Taking it a step further, here are the reactions of some Japanese people who read the foreigners’ comments and posted their own thoughts on Lakatan:

“The cleaners are only doing it because it’s a rule of the company. They wouldn’t continue doing it if they didn’t have to.”

“It’s refreshing to view Japanese etiquette from the eyes of foreigners. But the ideals of service and ‘business smiles’ originally came from America. That spirit has died out in America, so the Japanese may also lose their sense of courtesy someday.”

“All things begin and end with courtesy.”

“I think that they bow because they take pride in their jobs. The passengers don’t feel like they’re being bowed to. It’s a virtue of the cleaning people.”

“Isn’t it just a regular greeting to the train driver and the train that conveys something like, ‘Work hard today!’ and, ‘We appreciate your efforts!’ And wasn’t the idea that inanimate objects have a spirit (tsukumogami) born out of the custom of showing respect? Or maybe it’s vice versa.”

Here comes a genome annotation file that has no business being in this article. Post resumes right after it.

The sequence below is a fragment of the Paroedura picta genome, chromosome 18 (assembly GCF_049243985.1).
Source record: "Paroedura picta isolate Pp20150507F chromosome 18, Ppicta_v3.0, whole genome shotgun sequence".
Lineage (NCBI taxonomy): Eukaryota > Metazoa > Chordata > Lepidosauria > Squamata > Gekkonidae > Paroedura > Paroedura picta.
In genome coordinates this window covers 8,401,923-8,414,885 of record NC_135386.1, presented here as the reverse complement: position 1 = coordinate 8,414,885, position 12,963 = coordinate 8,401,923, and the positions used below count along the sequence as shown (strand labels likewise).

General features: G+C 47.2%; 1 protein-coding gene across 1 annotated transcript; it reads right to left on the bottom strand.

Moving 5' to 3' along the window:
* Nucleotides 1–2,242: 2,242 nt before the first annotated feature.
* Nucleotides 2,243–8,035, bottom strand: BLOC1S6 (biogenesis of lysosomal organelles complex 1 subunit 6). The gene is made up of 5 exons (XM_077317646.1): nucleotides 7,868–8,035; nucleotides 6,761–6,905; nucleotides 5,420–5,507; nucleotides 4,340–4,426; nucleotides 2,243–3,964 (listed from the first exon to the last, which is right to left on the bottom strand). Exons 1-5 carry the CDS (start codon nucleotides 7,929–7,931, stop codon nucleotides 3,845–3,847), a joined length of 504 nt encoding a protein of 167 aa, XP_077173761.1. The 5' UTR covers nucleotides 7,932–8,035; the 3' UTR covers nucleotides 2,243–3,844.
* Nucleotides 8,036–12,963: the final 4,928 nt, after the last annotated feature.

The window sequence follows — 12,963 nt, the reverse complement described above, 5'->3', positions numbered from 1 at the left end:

“Korea’s Confucianist culture also emphasizes respect.”

“There are many schools where the students bow when entering and leaving the gate.”

“It’s the same as Pavlov’s dogs, or the deer in Nara.”

“I’m surprised that there are so many negative comments. Do we really need to find fault with this?”

Whose thoughts do you find most compelling–the foreigners’, or the Japanese? If you’re ever in Japan and waiting on a train platform, maybe you too can see the sight in person and decide for yourself.

Source: Lakatan


JAPAN TODAY
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Re: Trens i infraestructura ferroviària al Japó

EntradaAutor: Nozomi » Dissabte 19/07/2014 11:24

Transporte de material de defensa por ferrocarril. 3 de julio.

El material se lo llevan a Hokkaido para hacer prácticas. Las fotos se han hecho en Koriyama (Fukushima)

Imatge

Imatge

Imatge

Imatge

Imatge

Imatge

Fotos: http://denshawotorou.blog73.fc2.com/